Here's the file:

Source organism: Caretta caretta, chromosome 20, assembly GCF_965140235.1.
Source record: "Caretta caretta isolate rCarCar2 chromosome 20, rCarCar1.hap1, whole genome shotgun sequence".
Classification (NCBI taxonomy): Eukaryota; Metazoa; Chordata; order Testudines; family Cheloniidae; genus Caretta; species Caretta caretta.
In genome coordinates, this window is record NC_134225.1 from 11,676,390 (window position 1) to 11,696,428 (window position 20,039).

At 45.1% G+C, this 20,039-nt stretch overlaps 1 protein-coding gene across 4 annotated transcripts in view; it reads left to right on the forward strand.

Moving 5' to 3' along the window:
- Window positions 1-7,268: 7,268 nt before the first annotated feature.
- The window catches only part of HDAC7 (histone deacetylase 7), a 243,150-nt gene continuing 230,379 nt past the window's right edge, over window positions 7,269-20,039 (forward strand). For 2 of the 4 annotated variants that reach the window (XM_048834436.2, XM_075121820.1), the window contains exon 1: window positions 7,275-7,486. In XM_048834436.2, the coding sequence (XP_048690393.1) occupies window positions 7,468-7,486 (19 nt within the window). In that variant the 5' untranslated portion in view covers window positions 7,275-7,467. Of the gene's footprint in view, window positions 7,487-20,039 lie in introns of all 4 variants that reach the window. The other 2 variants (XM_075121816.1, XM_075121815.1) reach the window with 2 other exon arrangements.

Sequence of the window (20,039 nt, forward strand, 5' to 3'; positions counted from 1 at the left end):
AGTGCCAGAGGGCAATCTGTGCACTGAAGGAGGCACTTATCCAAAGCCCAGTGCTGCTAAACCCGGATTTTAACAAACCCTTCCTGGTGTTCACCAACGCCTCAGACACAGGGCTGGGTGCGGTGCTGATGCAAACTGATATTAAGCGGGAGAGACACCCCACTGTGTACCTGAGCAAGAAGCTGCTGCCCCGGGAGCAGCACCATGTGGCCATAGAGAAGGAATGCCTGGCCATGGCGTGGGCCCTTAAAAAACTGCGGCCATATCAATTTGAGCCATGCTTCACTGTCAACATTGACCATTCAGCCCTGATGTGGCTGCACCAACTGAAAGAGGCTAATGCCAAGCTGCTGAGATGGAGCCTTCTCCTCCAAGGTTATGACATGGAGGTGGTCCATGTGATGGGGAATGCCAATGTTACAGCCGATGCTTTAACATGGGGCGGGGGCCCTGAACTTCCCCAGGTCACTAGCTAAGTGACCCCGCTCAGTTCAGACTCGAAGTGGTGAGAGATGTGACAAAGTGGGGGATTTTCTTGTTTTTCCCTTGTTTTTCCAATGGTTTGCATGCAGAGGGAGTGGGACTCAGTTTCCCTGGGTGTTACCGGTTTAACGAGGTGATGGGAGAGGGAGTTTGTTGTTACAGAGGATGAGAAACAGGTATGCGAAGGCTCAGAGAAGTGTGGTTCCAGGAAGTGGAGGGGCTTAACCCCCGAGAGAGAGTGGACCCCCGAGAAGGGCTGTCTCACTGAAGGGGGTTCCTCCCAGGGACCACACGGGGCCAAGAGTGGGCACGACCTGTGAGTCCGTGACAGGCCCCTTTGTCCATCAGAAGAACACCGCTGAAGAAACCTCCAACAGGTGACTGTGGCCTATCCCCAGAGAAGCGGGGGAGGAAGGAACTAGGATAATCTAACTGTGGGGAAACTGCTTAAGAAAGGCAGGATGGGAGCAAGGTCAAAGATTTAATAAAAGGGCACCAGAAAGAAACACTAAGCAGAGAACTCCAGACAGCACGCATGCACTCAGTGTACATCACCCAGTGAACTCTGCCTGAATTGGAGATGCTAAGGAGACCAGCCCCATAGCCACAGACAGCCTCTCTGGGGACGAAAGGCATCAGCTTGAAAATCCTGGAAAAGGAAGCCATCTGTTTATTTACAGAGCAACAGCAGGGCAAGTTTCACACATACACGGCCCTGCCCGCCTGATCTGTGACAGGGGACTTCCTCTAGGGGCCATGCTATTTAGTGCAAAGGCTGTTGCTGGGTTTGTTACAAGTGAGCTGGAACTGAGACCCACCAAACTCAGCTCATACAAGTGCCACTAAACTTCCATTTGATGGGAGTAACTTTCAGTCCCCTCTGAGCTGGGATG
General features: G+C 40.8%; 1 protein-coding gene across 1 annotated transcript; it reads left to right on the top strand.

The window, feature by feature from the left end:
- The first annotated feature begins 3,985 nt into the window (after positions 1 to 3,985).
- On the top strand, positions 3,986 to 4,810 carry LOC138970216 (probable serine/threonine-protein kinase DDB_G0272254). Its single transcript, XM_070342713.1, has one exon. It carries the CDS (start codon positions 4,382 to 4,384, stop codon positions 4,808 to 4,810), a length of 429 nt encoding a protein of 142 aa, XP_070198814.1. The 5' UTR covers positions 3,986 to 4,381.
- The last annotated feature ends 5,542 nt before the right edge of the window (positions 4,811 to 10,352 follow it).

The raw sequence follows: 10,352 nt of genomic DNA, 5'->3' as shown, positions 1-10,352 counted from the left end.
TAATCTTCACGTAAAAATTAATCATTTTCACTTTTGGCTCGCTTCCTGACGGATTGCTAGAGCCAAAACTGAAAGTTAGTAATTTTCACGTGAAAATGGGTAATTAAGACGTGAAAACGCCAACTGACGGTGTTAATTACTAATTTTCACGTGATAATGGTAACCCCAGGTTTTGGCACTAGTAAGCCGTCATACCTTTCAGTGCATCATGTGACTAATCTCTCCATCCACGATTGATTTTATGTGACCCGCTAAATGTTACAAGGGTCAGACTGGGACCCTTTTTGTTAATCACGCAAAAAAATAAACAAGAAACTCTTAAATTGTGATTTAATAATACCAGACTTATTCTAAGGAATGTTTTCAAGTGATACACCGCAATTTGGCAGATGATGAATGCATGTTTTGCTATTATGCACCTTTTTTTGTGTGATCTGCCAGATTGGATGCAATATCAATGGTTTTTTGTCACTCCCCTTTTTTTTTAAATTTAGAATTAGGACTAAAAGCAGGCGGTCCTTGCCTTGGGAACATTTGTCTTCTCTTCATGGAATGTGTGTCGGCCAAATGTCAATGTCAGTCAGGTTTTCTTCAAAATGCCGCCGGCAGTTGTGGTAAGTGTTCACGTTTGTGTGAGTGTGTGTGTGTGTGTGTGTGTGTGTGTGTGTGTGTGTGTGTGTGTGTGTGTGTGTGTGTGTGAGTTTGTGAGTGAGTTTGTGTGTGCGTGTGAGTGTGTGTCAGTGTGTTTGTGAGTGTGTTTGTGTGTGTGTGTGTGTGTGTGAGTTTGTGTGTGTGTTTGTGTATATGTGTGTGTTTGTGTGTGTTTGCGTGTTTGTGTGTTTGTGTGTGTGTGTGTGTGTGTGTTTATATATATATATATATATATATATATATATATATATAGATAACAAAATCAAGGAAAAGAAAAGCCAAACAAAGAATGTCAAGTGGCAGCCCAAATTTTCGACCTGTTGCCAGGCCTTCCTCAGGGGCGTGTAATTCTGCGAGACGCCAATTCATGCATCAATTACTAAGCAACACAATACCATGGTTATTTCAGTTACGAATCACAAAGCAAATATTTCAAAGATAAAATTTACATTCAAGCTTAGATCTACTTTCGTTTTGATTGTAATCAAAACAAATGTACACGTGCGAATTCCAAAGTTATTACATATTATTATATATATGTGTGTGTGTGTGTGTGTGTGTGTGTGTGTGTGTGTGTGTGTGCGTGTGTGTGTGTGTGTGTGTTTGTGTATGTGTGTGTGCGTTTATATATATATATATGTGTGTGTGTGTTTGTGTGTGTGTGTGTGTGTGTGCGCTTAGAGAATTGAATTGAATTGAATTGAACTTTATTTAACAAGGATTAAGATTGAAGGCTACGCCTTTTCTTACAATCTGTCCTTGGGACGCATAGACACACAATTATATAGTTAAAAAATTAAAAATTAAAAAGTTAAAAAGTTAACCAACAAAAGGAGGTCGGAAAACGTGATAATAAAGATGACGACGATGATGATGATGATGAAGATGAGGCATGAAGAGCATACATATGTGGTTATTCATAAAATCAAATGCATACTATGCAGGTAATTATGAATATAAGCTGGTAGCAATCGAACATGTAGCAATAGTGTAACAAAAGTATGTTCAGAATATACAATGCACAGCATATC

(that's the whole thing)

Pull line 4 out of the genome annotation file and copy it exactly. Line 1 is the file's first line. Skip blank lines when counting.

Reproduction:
In genome coordinates, this window is record NC_134225.1 from 11,676,390 (window position 1) to 11,696,428 (window position 20,039).